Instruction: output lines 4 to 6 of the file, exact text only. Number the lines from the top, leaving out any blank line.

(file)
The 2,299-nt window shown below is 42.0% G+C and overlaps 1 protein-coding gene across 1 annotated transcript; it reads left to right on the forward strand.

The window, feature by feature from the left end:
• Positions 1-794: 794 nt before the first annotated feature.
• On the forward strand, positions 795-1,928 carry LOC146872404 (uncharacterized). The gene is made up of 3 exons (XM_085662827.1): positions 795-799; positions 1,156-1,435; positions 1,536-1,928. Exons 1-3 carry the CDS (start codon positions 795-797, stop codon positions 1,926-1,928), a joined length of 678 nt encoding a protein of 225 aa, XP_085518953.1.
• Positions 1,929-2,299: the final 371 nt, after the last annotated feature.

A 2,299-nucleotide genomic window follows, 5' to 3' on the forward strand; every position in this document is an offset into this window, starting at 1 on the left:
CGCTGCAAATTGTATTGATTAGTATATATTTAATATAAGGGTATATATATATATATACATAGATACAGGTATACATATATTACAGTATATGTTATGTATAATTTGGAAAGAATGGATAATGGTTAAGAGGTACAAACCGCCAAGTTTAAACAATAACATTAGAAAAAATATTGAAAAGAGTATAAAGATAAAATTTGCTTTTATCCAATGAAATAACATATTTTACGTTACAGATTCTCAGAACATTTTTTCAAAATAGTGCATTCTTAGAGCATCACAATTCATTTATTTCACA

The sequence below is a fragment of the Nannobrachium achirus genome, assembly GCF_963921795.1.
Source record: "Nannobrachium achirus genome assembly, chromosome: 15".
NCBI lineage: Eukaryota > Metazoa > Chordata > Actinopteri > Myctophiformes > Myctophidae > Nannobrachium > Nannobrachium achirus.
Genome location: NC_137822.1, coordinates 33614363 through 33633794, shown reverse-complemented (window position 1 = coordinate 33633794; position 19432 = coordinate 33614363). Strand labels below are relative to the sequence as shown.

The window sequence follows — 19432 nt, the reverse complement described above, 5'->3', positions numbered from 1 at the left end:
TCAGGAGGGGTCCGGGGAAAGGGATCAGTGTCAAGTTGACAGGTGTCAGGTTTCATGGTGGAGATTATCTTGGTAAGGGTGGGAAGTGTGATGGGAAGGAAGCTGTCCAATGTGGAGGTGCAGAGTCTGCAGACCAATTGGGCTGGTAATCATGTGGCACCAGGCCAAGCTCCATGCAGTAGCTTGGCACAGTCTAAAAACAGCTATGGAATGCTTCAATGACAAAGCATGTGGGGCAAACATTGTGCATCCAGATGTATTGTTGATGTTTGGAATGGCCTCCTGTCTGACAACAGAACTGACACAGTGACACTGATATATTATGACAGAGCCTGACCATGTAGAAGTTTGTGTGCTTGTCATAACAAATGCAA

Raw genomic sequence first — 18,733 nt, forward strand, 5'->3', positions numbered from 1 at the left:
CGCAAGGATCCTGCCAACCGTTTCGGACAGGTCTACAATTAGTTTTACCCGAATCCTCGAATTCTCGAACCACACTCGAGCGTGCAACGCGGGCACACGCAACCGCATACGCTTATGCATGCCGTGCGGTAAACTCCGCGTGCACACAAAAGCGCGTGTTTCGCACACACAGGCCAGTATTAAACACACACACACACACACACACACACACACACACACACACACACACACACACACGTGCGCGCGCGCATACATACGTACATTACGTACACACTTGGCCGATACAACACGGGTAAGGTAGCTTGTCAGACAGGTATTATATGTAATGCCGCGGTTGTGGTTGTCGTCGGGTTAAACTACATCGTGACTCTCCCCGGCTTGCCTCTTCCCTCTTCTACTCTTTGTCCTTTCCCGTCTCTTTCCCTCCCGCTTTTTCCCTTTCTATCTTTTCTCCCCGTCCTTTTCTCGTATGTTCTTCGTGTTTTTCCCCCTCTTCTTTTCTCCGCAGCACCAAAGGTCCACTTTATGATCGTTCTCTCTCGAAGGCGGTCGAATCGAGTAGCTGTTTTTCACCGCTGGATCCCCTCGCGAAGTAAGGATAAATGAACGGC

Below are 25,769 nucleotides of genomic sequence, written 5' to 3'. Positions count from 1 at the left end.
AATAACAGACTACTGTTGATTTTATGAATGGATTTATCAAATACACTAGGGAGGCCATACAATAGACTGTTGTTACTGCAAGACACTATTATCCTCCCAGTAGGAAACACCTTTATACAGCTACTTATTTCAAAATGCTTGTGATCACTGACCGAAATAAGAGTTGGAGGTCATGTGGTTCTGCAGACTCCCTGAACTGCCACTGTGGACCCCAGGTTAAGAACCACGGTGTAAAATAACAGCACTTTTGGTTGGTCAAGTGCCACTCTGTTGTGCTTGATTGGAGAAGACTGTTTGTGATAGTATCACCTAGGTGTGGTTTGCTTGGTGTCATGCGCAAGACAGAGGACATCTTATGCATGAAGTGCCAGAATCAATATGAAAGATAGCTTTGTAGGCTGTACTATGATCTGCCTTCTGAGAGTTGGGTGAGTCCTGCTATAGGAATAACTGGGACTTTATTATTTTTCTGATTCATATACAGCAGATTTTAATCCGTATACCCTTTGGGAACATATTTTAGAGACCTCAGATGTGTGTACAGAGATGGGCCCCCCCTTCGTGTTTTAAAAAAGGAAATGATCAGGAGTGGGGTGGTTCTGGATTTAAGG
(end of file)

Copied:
• On the forward strand, positions 795-1,928 carry LOC146872404 (uncharacterized). The gene is made up of 3 exons (XM_085662827.1): positions 795-799; positions 1,156-1,435; positions 1,536-1,928. Exons 1-3 carry the CDS (start codon positions 795-797, stop codon positions 1,926-1,928), a joined length of 678 nt encoding a protein of 225 aa, XP_085518953.1.
• Positions 1,929-2,299: the final 371 nt, after the last annotated feature.

A 2,299-nucleotide genomic window follows, 5' to 3' on the forward strand; every position in this document is an offset into this window, starting at 1 on the left: